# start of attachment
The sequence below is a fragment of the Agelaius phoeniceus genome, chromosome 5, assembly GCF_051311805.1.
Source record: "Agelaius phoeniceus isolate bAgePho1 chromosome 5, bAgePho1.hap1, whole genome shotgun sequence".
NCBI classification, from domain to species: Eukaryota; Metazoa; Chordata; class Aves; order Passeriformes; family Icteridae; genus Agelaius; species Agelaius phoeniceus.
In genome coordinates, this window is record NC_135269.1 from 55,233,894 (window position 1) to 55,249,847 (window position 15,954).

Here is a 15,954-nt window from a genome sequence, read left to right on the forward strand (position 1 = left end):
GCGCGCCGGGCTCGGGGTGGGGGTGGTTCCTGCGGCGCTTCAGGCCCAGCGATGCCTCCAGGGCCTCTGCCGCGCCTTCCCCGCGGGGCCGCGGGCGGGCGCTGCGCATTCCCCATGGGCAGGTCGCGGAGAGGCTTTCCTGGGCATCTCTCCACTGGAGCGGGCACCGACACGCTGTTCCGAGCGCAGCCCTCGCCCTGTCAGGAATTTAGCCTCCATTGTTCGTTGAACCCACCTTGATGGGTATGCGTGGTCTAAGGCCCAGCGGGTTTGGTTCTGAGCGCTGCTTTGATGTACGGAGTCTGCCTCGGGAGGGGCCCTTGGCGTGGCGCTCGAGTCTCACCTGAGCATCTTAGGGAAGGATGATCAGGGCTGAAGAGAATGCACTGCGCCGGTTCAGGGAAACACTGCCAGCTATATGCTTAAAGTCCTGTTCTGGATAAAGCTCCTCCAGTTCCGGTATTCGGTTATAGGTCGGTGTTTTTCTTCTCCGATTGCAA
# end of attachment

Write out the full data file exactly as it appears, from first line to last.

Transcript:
The sequence below is a fragment of the Agelaius phoeniceus genome, chromosome 5, assembly GCF_051311805.1.
Source record: "Agelaius phoeniceus isolate bAgePho1 chromosome 5, bAgePho1.hap1, whole genome shotgun sequence".
NCBI classification, from domain to species: Eukaryota; Metazoa; Chordata; class Aves; order Passeriformes; family Icteridae; genus Agelaius; species Agelaius phoeniceus.
In genome coordinates, this window is record NC_135269.1 from 55,233,894 (window position 1) to 55,249,847 (window position 15,954).

Here is a 15,954-nt window from a genome sequence, read left to right on the forward strand (position 1 = left end):
GCGCGCCGGGCTCGGGGTGGGGGTGGTTCCTGCGGCGCTTCAGGCCCAGCGATGCCTCCAGGGCCTCTGCCGCGCCTTCCCCGCGGGGCCGCGGGCGGGCGCTGCGCATTCCCCATGGGCAGGTCGCGGAGAGGCTTTCCTGGGCATCTCTCCACTGGAGCGGGCACCGACACGCTGTTCCGAGCGCAGCCCTCGCCCTGTCAGGAATTTAGCCTCCATTGTTCGTTGAACCCACCTTGATGGGTATGCGTGGTCTAAGGCCCAGCGGGTTTGGTTCTGAGCGCTGCTTTGATGTACGGAGTCTGCCTCGGGAGGGGCCCTTGGCGTGGCGCTCGAGTCTCACCTGAGCATCTTAGGGAAGGATGATCAGGGCTGAAGAGAATGCACTGCGCCGGTTCAGGGAAACACTGCCAGCTATATGCTTAAAGTCCTGTTCTGGATAAAGCTCCTCCAGTTCCGGTATTCGGTTATAGGTCGGTGTTTTTCTTCTCCGATTGCAA